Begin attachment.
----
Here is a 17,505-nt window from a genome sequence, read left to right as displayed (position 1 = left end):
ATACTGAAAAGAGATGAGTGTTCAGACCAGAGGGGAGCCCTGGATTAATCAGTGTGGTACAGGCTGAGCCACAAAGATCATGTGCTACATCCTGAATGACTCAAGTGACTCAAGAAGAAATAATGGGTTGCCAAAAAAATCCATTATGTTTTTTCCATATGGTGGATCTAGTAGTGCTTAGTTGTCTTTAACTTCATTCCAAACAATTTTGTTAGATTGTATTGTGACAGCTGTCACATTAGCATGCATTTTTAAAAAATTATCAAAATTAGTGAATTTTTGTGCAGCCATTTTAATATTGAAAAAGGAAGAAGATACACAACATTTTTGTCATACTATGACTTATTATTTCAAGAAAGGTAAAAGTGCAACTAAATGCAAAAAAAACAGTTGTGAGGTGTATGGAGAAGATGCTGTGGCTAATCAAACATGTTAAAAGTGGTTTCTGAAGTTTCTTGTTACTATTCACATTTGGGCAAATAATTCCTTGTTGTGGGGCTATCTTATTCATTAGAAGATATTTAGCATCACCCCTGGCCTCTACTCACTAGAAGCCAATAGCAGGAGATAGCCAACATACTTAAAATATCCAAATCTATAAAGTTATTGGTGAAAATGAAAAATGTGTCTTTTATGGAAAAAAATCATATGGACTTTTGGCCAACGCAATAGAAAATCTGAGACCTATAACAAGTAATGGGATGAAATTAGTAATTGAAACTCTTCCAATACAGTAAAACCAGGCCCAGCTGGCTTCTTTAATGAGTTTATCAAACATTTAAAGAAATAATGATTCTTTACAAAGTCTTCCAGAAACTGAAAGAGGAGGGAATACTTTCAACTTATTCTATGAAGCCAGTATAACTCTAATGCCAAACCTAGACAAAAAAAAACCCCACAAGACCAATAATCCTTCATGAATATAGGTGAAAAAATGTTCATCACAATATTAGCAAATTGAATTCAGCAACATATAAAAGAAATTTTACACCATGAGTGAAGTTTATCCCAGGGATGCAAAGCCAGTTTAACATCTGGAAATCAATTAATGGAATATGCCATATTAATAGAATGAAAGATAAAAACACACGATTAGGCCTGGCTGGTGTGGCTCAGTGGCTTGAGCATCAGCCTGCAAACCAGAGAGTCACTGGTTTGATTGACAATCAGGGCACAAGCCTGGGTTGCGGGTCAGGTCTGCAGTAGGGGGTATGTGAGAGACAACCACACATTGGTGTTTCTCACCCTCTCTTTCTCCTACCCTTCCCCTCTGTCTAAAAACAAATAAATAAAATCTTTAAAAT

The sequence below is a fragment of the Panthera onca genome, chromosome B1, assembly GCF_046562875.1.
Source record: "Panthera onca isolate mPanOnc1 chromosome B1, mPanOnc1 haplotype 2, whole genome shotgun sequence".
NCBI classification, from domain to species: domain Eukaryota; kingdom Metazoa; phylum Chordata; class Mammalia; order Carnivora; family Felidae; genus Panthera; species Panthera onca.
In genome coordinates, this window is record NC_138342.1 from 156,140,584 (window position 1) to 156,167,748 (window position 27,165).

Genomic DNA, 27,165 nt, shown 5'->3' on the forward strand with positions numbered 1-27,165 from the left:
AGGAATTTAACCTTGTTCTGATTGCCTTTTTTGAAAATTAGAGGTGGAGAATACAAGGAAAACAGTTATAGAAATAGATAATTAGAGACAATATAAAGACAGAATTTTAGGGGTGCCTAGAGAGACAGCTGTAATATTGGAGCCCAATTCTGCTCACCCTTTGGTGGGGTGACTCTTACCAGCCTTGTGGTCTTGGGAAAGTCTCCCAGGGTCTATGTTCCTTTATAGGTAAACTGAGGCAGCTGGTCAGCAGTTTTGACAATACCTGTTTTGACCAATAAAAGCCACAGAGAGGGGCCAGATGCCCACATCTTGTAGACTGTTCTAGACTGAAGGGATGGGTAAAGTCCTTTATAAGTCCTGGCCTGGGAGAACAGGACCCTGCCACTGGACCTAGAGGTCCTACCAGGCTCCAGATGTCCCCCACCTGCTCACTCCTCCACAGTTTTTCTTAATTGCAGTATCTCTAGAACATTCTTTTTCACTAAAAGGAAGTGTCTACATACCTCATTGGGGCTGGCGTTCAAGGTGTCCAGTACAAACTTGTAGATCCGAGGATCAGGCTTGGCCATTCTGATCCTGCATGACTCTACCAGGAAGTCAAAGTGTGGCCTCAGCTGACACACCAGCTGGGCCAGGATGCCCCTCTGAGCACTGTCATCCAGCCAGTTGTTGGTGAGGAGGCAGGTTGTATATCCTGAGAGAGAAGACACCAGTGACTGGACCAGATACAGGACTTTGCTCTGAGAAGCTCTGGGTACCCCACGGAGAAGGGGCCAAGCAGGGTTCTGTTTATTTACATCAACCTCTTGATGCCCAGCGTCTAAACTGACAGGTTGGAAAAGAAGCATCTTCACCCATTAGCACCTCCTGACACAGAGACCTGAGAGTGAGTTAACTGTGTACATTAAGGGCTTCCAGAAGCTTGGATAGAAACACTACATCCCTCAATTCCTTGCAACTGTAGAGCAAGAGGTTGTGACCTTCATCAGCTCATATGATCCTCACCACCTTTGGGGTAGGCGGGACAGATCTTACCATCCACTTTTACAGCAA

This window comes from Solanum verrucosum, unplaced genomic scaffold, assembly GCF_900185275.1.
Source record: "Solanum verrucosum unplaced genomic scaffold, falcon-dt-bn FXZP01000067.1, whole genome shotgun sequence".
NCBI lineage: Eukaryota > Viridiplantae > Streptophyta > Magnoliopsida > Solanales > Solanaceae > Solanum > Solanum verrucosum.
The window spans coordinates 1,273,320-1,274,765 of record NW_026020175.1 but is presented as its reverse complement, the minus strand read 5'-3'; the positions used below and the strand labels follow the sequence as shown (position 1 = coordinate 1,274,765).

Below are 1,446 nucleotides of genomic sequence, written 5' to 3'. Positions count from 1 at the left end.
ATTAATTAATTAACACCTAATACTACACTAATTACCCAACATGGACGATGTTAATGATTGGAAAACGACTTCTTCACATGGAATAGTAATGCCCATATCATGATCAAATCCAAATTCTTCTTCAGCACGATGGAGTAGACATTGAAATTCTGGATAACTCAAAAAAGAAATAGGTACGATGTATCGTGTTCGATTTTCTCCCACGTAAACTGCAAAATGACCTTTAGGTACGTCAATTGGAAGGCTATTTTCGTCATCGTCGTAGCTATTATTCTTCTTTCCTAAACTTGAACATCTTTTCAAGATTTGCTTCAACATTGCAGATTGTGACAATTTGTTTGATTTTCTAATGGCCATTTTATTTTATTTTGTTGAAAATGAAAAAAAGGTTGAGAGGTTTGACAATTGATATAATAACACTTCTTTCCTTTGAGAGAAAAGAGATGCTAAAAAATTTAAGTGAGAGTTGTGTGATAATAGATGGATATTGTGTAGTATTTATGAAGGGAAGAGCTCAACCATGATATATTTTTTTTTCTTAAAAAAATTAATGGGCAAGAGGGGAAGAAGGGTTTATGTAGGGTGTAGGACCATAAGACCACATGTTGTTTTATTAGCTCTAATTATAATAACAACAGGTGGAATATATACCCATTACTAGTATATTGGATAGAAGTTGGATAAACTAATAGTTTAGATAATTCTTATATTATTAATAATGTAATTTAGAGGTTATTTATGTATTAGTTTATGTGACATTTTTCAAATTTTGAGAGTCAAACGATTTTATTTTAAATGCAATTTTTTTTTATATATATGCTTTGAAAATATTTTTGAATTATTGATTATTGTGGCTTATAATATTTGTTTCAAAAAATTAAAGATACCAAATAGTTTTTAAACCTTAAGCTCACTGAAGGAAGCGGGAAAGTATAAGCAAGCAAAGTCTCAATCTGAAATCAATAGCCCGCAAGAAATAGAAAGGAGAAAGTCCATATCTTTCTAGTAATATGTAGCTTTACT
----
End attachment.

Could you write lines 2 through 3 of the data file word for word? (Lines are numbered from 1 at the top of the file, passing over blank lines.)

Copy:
ATACTGAAAAGAGATGAGTGTTCAGACCAGAGGGGAGCCCTGGATTAATCAGTGTGGTACAGGCTGAGCCACAAAGATCATGTGCTACATCCTGAATGACTCAAGTGACTCAAGAAGAAATAATGGGTTGCCAAAAAAATCCATTATGTTTTTTCCATATGGTGGATCTAGTAGTGCTTAGTTGTCTTTAACTTCATTCCAAACAATTTTGTTAGATTGTATTGTGACAGCTGTCACATTAGCATGCATTTTTAAAAAATTATCAAAATTAGTGAATTTTTGTGCAGCCATTTTAATATTGAAAAAGGAAGAAGATACACAACATTTTTGTCATACTATGACTTATTATTTCAAGAAAGGTAAAAGTGCAACTAAATGCAAAAAAAACAGTTGTGAGGTGTATGGAGAAGATGCTGTGGCTAATCAAACATGTTAAAAGTGGTTTCTGAAGTTTCTTGTTACTATTCACATTTGGGCAAATAATTCCTTGTTGTGGGGCTATCTTATTCATTAGAAGATATTTAGCATCACCCCTGGCCTCTACTCACTAGAAGCCAATAGCAGGAGATAGCCAACATACTTAAAATATCCAAATCTATAAAGTTATTGGTGAAAATGAAAAATGTGTCTTTTATGGAAAAAAATCATATGGACTTTTGGCCAACGCAATAGAAAATCTGAGACCTATAACAAGTAATGGGATGAAATTAGTAATTGAAACTCTTCCAATACAGTAAAACCAGGCCCAGCTGGCTTCTTTAATGAGTTTATCAAACATTTAAAGAAATAATGATTCTTTACAAAGTCTTCCAGAAACTGAAAGAGGAGGGAATACTTTCAACTTATTCTATGAAGCCAGTATAACTCTAATGCCAAACCTAGACAAAAAAAAACCCCACAAGACCAATAATCCTTCATGAATATAGGTGAAAAAATGTTCATCACAATATTAGCAAATTGAATTCAGCAACATATAAAAGAAATTTTACACCATGAGTGAAGTTTATCCCAGGGATGCAAAGCCAGTTTAACATCTGGAAATCAATTAATGGAATATGCCATATTAATAGAATGAAAGATAAAAACACACGATTAGGCCTGGCTGGTGTGGCTCAGTGGCTTGAGCATCAGCCTGCAAACCAGAGAGTCACTGGTTTGATTGACAATCAGGGCACAAGCCTGGGTTGCGGGTCAGGTCTGCAGTAGGGGGTATGTGAGAGACAACCACACATTGGTGTTTCTCACCCTCTCTTTCTCCTACCCTTCCCCTCTGTCTAAAAACAAATAAATAAAATCTTTAAAAT

The sequence below is a fragment of the Panthera onca genome, chromosome B1, assembly GCF_046562875.1.